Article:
Crowbar is quietly getting more interesting
Damon Edwards /
Crowbar is an interesting project that I’ve covered before. Born out of Dell’s cloud group, much of the initial buzz described it as an installer for the cloud era… “kickstart on steroids”, if you will.
Crowbar’s close association with the OpenStack project has further cemented its reputation as an installer to watch. But’s it’s Crowbar’s quiet potential as a stack management tool that is the most interesting. Through the use of barclamps (Crowbar’s modules) you can tell Crowbar to build a full stack from the BIOS config all the way up to your middleware and applications. John Willis on an episode of DevOps Cafe called it “Data Center as Code”.
Crowbar barclamps are also an interesting way for independent projects or vendors to ensure that their projects/products can be easily integrated into a custom platform (today this type of focus is usually in the context of making things work on OpenStack). Want to add a new component to your platform? Grab the barclamp and Crowbar will know how to do the rest. Or at least that is the promise. The project is still young and the community is still forming.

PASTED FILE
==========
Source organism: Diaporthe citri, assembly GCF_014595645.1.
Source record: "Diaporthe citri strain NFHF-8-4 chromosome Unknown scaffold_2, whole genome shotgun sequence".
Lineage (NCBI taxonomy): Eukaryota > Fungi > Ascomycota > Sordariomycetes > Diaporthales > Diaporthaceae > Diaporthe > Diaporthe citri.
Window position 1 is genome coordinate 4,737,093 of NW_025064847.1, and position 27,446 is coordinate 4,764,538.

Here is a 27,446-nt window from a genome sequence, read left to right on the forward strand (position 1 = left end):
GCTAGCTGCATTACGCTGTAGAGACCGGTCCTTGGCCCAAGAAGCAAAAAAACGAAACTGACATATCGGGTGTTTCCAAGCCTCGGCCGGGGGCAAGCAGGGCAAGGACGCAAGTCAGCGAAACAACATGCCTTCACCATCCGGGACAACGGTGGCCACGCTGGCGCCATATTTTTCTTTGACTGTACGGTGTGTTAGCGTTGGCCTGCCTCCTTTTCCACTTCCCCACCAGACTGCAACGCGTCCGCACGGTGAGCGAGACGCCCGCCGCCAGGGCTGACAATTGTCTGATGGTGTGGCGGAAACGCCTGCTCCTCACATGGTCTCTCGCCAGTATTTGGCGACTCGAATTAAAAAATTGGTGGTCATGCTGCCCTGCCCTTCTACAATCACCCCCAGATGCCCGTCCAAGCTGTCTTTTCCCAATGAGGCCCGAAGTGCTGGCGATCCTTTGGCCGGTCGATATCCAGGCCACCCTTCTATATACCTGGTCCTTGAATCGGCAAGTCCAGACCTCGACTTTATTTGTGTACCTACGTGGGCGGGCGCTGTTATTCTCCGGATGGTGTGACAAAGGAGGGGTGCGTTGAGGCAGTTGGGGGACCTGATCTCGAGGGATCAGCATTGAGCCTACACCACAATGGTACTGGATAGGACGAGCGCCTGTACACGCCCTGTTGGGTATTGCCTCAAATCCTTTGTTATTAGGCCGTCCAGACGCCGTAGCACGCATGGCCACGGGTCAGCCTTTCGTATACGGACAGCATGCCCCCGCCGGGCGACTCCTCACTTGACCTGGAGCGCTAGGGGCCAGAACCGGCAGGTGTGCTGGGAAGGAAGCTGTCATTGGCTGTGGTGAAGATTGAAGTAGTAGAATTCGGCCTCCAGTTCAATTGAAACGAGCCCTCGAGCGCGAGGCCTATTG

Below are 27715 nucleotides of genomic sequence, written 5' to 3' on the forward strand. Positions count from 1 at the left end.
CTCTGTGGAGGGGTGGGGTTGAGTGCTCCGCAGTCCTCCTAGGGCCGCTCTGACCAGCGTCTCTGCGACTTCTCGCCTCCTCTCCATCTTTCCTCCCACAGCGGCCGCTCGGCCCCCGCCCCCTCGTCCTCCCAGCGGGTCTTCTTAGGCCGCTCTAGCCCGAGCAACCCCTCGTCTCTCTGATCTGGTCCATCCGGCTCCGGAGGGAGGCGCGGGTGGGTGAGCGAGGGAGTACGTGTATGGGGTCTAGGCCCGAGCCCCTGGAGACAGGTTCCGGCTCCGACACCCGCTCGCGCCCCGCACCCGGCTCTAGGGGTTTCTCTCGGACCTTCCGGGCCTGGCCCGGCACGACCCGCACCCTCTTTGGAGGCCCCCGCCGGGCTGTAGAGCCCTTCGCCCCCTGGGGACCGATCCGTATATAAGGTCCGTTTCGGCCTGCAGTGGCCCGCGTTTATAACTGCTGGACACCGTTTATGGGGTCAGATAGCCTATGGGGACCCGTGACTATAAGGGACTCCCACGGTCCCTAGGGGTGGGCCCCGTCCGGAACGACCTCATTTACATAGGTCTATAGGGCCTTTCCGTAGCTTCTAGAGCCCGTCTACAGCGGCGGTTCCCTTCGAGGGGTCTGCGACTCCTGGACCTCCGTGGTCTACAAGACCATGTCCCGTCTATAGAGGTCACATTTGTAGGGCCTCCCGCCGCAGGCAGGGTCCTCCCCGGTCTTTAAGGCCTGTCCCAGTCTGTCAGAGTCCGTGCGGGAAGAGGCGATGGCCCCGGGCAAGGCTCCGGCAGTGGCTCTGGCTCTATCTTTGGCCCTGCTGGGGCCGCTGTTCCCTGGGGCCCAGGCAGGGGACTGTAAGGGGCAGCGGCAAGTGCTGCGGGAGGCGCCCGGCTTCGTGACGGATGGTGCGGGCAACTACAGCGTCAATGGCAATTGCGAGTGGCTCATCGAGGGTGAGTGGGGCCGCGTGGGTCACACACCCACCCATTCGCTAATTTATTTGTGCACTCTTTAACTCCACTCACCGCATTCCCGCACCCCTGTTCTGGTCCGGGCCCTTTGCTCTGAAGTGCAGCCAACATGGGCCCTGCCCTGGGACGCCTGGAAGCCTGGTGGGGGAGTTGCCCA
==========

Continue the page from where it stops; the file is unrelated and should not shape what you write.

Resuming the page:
Leading open source software projects is new territory for Dell, as a company, but the Crowbar team does seem committed and community focused. I’ve heard some grumbles from developers that barclamp development and testing cycles can be a bit tedious due to the nature of what you are building. But no reason to believe that those types of issues won’t get sorted out over time.
A couple of Crowbar related videos are below:
The first video was made by my DTO Solutions colleague, Keith Hudgins, after he wrote a barclamp for Zenoss. It’s a short demo and tour that can give you a feel for Crowbar and Barclamps.
The next video is Barton George (Dell) interviewing Rob Hirshfeld (Dell). They start off talking about the Hadoop barclamp but quickly getting into a broader discussion about Crowbar.